Although some might feel that €1,000 is a lot of money for an entry-level Seiko diver, I feel that the SPB317 is fairly priced. And I wouldn’t want to pay a lot more than that for any Seiko dive watch unless it offers Grand Seiko-esque finishing on both the case and the movement. Did I already mention the cheapest 6215-7000 on Chrono24 is listed for just under €5,000? All right, over to you, Mike!

Seiko World Cup 6215-7000

Mike: Seiko 6215-7000

Well, this is a strange pairing. We have a true vintage diver in the Seiko 6215-7000 and Daan’s piece, the retro-inspired SPB317. Now, the rules were wide open for the Seiko World Cup. Therefore, we were allowed to choose any dive watch in Seiko’s voluminous catalog. As the resident “Seikophile” here, I largely support all of my teammates’ choices, but if I’m being honest, I’d rather go with an “OG” than an inspired-by model — so I did. In fact, when I chose the 6215-7000, I arguably selected the most original and important of all Seiko vintage divers.

Everything has a beginning, and while most credit the original Seiko 62MAS as the foundation piece in what would become an impressive lineage of dive watches, I see it somewhat differently. The 62MAS is undoubtedly important, but let’s be clear. It used a familiar industry case shape, and in no way did it allow Seiko to put any of its creativity on display. No, the 6215-7000 that came in 1967 would set a design standard responsible for basically every other watch you’ll see in this competition. That alone makes this an important watch, but the story would end if it had been a rough-cut gem. Thankfully, the 6215 is anything but.

Seiko World Cup 6215-7000

The Seiko 6215-7000 is an all-time great

Again, we need to travel backward some 56 years to discover the 6215-7000. At that time, Japanese brands were largely copying European or American standards. This watch represents a severing of that behavior and stands alone. While it was not really an export model, it arrived toting a veritable howitzer to a knife fight. With features like a deluxe 35-jewel automatic with a quick-set date, a 300m depth rating, a Hardlex crystal, and a monobloc case, it bested most of its competition on specs alone. Then there were the looks.

Seiko wasn’t content to copy the Submariner style of dive watch back in the ’60s, and instead, the brand brought a design of its own. The 4 o’clock crown would forever become a Seiko signature as well as the elongated case shape instead of the rounder flavor from most brands. Then there are the smaller details. Bold lume plots with surrounds have always been part of Seiko divers, paired with clean and legible dark dials. Returning to the case, keen Seiko fans will note the sharp edge along the flanks. There’s more than a hint of high-end Seiko here as this character line is shared with another legendary watch, the Grand Seiko 44GS.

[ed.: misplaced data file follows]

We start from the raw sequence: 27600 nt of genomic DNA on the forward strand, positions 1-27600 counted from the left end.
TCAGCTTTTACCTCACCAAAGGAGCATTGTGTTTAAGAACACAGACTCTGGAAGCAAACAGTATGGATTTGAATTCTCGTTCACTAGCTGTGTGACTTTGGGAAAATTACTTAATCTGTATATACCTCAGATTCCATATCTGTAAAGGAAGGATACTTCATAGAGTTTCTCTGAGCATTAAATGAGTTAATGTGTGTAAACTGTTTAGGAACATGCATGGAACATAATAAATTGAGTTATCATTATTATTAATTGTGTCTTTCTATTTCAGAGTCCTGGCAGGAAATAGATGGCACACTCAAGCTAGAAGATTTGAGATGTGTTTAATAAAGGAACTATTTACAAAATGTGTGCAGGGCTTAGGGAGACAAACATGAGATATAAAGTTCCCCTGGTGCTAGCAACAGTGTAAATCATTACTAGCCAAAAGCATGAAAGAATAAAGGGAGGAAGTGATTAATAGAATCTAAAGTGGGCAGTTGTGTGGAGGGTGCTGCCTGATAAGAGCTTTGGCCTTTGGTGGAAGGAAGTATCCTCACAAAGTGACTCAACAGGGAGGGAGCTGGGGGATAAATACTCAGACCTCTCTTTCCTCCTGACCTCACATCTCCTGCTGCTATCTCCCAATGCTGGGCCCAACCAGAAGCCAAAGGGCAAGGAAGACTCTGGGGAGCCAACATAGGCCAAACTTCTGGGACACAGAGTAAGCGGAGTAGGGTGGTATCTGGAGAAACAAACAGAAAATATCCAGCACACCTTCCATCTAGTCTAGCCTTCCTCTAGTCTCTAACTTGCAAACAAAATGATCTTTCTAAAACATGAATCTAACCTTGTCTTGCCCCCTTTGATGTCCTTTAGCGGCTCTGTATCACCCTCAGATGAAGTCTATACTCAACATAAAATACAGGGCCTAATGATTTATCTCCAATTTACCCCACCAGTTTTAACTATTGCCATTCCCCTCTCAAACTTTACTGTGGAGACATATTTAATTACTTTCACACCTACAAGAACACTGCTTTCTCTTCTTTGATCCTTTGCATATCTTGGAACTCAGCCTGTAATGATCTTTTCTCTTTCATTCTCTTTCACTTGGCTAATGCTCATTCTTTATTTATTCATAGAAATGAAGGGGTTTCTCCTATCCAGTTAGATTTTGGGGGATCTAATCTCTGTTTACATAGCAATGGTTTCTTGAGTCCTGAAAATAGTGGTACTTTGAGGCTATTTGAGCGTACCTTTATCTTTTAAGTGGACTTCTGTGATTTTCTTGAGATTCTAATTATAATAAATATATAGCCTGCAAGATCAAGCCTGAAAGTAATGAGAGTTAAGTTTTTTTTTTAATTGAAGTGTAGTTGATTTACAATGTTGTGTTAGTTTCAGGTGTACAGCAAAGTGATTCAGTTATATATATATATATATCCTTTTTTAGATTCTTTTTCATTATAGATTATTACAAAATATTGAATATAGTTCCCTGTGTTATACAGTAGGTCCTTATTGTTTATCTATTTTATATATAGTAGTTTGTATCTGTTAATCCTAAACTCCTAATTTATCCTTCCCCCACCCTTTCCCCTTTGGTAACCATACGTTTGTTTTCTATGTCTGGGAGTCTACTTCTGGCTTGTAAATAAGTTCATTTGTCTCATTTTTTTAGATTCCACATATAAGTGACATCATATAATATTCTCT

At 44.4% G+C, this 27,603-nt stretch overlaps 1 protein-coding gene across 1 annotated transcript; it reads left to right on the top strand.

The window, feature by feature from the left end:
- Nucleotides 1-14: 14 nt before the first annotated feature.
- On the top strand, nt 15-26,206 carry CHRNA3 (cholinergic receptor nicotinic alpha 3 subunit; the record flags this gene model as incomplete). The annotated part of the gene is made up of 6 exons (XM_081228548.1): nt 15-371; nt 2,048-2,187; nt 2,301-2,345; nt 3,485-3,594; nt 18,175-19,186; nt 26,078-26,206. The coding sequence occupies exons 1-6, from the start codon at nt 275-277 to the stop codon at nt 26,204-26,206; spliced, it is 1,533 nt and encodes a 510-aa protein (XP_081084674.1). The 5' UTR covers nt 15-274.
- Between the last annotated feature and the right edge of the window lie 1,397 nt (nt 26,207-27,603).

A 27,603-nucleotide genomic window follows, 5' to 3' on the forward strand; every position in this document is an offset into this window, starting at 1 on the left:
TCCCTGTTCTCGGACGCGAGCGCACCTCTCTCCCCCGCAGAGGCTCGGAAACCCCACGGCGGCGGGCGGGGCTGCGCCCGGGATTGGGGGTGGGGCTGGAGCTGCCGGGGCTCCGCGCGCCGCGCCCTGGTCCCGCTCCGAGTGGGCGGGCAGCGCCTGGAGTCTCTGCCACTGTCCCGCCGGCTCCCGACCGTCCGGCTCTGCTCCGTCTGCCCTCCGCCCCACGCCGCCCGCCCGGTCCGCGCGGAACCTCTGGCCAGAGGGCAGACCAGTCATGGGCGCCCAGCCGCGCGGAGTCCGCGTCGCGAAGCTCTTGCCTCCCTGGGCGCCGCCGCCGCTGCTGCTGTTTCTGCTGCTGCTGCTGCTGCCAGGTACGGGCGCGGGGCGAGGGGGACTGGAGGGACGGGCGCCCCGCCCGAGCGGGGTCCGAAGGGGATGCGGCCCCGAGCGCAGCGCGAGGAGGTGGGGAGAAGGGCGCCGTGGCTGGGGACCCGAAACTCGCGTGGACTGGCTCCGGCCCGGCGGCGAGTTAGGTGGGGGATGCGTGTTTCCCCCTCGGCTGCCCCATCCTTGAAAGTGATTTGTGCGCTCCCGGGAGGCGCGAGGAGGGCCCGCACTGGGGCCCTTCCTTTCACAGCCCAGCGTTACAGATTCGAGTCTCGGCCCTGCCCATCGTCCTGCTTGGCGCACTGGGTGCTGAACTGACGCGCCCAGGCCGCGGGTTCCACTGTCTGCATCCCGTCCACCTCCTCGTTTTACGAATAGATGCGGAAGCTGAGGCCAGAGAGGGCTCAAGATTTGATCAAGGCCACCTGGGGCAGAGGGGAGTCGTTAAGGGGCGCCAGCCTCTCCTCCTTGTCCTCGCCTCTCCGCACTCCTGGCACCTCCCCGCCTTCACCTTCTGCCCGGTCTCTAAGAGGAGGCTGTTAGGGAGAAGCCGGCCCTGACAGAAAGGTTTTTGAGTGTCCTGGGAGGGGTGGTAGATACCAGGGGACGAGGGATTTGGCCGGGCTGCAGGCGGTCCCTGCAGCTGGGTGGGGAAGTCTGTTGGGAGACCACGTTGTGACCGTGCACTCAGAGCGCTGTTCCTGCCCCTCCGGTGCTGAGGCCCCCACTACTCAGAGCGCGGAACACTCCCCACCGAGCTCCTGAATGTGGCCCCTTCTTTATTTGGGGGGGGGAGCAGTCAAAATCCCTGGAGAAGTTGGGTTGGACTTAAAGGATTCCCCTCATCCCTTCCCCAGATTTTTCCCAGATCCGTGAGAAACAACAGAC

Seiko World Cup 6215-7000

Most of all, though, the Seiko 6215-7000 makes for a magical watch on the wrist. The way the luminous material has aged into a warm pumpkin-like shade makes it incredibly harmonious with just about any skin tone. Then there’s the size. At just below 44mm in diameter and nearly 50mm in length, it wears like a modern watch and has real heft. Yet, somehow, it doesn’t feel bulky like a modern Marinemaster 300. Credit goes to the 14mm thickness, which helps keep it from porpoising on the wrist.

Seiko World Cup 6215-7000

Yes, the 6215-7000 is expensive, but it should be

Daan mentioned the current prices for the Seiko 6215-7000 and stated that he would never pay so much for a Seiko diver. That feels dismissive, and while literally every other Seiko diver will cost less than a 6215-7000, I think that says something. Collectors have bestowed such a value on this model because it is so important and attractive. After all, without this watch, what would every other Seiko diver look like? Folks, there’s a reason that I grab this watch more frequently than a vintage Submariner. It feels more special, more unique, and just as solidly built. Is it a better watch than the SPB317? Well, as they say in my new country of residence, it’s chalk and cheese. One is a modern, available reissue of a classic watch, while the other is the classic watch.

Place your Seiko World Cup vote!

Well, now you’ve heard from both of us. Does your vote rest with the modern SPB317, or will it go to the vintage 6215-7000? Along with voting, feel free to let us know why you chose your winner. The best of luck to both watches, and we look forward to seeing the victor in the upcoming rounds!

Seiko World Cup: Daan's SPB317 vs. Mike's 6215-7000